April 15, 1901


Motion agreed to, and House went into committee. Commissioner's branch for agriculture and dairying, including cold storage on steamships, on railways, at warehouses and creameries, and for expenses in connection with trial shipments of products, and for securing improvements and recognition of the quality of Canadian farm products, $140,000.


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The MINISTER OF AGRICULTURE (Hon. Sydney A. Fisher).

I desire to add the following words to this item :

The employees to be paid from this vote not to be subject to the Civil Service Act.

The employees in this branch have never been paid under the Civil Service Act; the Auditor General has lately informed us that the law would hardly justify that. He does not object that they should he paid as they have been paid, but he has asked that these words should be put in so as to make it perfectly clear that it is justifiable to pay them without reference to the Civil Service Act. I may say that these employees are largely outside, employed all over the country. Some of them work part of the time here, and part of the time outside. The work in this branch is so mixed up that it is impossible for the rules of the Civil Service Act to apply to them.

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CON

Robert Laird Borden (Leader of the Official Opposition)

Conservative (1867-1942)

Mr. BORDEN (Halifax).

I do not know whether the hon. gentleman has already given the committee any statement with regard to the condition in which the cold storage is on steamship lines. I have heard it stated that there is a great deal of difficulty in securing accommodation for Canadian products on steamers possessing cold storage facilities.

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The MINISTER OF AGRICULTURE.

I have not given any explanation of that, but I shall be very glad to do so. The re port which the hon. gentleman has heard that there has been difficulty in securing accommodation is not at all founded on the facts. As a matter of fact, last year, I venture to say that there was not a case where anybody asking for cold storage accommodation could not secure it. The products that are chiefly sent in cold storage are butter and meat. Some of the steamers which had been under contract for us to supply cold storage accommodation from St. Lawrence ports were employed in carrying troops and supplies to South Africa, and for a time, in the early part of last year, these vessels were not running from Can ada. In the early part of the season there is no very great demaffid for cold storage accommodation ; it is in July, or after July, that this demand arises and soon after that time there was an abundance of cold storage accommodation. The only line that did not put on these ships which had been under contract, was the Elder-Dempster line to Bristol, but they put on some other ships, so that in the fall of the year, when there was the greatest demand for cold storage, there was cold storage accommodation to Bristol as well as other English ports. I venture to say, speaking without having the actual figures at my command, that there was full accommodation for all the products that shippers wished to go forward in cold storage. I am reminded that there was a lack of accommodation from Nova Scotia. We had a contract with the Furness-Withy Company for cold storage accommodation from Halifax which required the sending of vessels and they took these vessels off with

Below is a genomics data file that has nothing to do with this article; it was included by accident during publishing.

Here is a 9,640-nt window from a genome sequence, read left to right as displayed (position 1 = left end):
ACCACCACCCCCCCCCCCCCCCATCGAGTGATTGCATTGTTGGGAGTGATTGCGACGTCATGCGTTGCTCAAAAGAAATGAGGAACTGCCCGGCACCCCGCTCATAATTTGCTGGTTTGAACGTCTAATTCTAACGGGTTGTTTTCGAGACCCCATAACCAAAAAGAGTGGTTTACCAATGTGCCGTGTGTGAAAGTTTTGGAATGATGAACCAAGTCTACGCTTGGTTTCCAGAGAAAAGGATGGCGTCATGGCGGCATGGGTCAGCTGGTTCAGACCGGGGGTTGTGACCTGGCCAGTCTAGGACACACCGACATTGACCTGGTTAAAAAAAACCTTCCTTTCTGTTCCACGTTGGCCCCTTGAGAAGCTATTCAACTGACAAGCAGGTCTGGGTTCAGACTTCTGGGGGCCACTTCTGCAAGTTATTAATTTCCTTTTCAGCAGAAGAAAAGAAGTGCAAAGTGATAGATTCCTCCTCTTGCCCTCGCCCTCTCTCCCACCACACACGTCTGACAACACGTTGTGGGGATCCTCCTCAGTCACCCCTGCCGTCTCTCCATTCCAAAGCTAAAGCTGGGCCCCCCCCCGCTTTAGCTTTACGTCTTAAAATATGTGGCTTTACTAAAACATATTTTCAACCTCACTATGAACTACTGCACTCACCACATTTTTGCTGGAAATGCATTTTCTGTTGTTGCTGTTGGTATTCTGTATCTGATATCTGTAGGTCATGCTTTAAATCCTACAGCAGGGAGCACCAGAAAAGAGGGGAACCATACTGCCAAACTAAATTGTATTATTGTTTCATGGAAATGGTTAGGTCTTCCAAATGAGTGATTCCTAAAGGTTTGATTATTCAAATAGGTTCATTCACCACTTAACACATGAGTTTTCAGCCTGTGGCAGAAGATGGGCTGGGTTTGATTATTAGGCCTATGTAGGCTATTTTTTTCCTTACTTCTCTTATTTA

out any notice and without fulfilling their contract. We are now dealing with them as to the matter. This was the only occasion of a lack of accommodation, and I may say that cold storage accommodation from Nova Scotia has been very little availed of. Their reasons for taking off their vessels were that they were losing money up to that time.

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CON

Robert Laird Borden (Leader of the Official Opposition)

Conservative (1867-1942)

Mr. BORDEN (Halifax).

The circumstances that were brought! to my attention very incidentally were not in connection with Nova Scotia, but in connection with the shipment of poultry. A gentleman in Toronto told me that he had engaged in the business of shipping poultry to the old country and that he had been handicapped, to a certain extent, by not being able to procure sufficient cold storage accommodation on the steamers. Of course, I know nothing of the particulars myself.

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The MINISTER OF AGRICULTURE.